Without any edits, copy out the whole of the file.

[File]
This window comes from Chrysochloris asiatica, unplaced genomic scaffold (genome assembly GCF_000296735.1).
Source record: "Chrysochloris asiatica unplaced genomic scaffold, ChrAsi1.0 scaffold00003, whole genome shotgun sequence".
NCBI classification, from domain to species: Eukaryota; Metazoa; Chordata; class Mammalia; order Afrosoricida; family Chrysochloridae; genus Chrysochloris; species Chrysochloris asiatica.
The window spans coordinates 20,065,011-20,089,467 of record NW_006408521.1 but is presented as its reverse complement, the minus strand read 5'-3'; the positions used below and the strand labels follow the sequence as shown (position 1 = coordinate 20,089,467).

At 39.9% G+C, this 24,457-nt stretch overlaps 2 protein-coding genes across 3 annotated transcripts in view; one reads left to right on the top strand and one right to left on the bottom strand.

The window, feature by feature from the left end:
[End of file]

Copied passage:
This window comes from Chrysochloris asiatica, unplaced genomic scaffold (genome assembly GCF_000296735.1).
Source record: "Chrysochloris asiatica unplaced genomic scaffold, ChrAsi1.0 scaffold00003, whole genome shotgun sequence".
NCBI classification, from domain to species: Eukaryota; Metazoa; Chordata; class Mammalia; order Afrosoricida; family Chrysochloridae; genus Chrysochloris; species Chrysochloris asiatica.
The window spans coordinates 20,065,011-20,089,467 of record NW_006408521.1 but is presented as its reverse complement, the minus strand read 5'-3'; the positions used below and the strand labels follow the sequence as shown (position 1 = coordinate 20,089,467).

At 39.9% G+C, this 24,457-nt stretch overlaps 2 protein-coding genes across 3 annotated transcripts in view; one reads left to right on the top strand and one right to left on the bottom strand.

The window, feature by feature from the left end: